Pakistani companies have been given a green light to use the Chinese yuan in trade with Beijing, which could potentially sideline the US dollar and other currencies used there. The move coincides with a US-Pakistan aid row.
The State Bank of Pakistan (SBP) said it “has taken comprehensive policy-related measures to ensure that imports, exports and financing transactions can be denominated in CNY,” according to a statement issued late on Tuesday. CNY is now effectively on par with the US dollar, euro and other international currencies in the country.
Companies are free to engage in CNY transactions with the immediate effect. “SBP has already put in place the required regulatory framework which facilitates use of Chinese yuan in trade and investment transactions,” the bank said.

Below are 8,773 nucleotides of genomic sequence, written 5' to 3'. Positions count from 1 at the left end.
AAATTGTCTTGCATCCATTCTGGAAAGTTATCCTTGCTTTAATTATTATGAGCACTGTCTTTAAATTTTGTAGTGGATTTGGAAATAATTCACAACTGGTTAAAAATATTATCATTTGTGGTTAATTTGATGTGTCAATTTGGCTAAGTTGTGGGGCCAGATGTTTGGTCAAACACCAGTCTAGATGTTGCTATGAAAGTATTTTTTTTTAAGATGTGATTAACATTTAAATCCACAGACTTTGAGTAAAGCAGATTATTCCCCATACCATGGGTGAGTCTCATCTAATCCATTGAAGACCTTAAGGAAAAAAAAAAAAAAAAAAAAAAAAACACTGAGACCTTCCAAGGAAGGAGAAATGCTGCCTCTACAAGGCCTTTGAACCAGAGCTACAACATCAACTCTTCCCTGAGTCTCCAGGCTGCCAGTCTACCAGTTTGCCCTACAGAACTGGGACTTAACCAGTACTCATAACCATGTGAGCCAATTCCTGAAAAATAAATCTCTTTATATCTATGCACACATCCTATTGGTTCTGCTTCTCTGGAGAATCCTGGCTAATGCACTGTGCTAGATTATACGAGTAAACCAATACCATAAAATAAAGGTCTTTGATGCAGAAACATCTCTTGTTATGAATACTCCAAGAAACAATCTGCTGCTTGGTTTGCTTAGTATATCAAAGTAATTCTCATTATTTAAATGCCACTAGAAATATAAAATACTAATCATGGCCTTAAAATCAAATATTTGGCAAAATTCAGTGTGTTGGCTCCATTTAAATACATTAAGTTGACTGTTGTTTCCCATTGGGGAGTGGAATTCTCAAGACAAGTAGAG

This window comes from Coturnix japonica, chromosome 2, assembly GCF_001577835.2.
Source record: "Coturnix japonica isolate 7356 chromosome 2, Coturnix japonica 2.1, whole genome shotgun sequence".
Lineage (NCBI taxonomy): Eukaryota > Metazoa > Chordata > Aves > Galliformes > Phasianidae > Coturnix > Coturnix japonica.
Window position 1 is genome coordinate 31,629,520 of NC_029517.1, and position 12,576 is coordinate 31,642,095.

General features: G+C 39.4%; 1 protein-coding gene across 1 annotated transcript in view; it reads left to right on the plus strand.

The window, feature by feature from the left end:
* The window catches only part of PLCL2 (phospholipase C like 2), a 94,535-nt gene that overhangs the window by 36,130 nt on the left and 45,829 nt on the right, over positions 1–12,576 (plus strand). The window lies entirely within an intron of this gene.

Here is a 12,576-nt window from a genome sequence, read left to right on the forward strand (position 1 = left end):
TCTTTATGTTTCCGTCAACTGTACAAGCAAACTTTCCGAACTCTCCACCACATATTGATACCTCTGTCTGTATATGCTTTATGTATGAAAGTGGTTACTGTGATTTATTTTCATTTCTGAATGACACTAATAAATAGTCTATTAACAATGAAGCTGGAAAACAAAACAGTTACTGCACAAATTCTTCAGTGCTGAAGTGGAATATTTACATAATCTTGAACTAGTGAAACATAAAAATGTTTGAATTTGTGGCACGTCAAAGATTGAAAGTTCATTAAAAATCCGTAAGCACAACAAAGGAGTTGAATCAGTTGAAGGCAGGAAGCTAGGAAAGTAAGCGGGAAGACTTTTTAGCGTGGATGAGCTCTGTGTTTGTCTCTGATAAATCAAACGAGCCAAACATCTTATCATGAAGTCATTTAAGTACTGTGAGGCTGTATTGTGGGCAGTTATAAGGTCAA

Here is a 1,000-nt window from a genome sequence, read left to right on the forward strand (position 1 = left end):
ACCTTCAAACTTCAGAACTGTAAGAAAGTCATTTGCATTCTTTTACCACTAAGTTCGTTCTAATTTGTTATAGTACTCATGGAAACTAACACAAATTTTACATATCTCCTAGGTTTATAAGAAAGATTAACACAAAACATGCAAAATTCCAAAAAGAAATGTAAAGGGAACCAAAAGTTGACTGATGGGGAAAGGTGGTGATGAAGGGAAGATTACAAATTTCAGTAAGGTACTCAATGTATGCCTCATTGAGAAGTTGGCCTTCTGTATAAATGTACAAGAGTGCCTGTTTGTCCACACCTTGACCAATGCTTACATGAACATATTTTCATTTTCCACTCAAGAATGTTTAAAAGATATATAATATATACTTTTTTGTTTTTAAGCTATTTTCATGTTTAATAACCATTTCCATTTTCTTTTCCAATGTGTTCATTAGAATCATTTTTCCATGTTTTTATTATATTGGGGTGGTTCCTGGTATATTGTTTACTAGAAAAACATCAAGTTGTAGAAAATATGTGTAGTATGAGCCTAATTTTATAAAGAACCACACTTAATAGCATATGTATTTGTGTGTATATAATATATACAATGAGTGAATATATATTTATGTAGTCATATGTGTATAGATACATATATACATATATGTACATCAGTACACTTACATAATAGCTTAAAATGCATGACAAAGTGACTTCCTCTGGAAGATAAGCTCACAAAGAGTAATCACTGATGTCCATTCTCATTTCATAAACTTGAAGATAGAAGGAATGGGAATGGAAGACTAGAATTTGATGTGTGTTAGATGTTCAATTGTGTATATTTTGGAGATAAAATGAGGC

It also noted the “growing size of trade and investment” between Pakistan and China under the China-Pakistan Economic Corridor (CPEC) agreement. The use of yuan will further boost bilateral trade and “will yield long-term benefits for both [of] the countries,” the bank added.
While Islamabad and Beijing had already been considering ditching the US dollar for yuan in bilateral trade for some time, the announcement comes at a particularly low point in US-Pakistani relations. US President Donald Trump has vowed to halt US aid to the country, stating in a recent tweet that Washington has “foolishly given Pakistan more than $33 billion in aid over the last 15 years, and they have given us nothing but lies and deceit.” Trump has been repeatedly accusing Islamabad of providing a “safe haven to the terrorists,” referring to Taliban militants.
The US administration subsequently confirmed that it would further withhold $255 million of military aid to Pakistan. Islamabad has expressed “deep disappointment” over Washington’s decision, while describing Trump’s remarks as “completely incomprehensible.”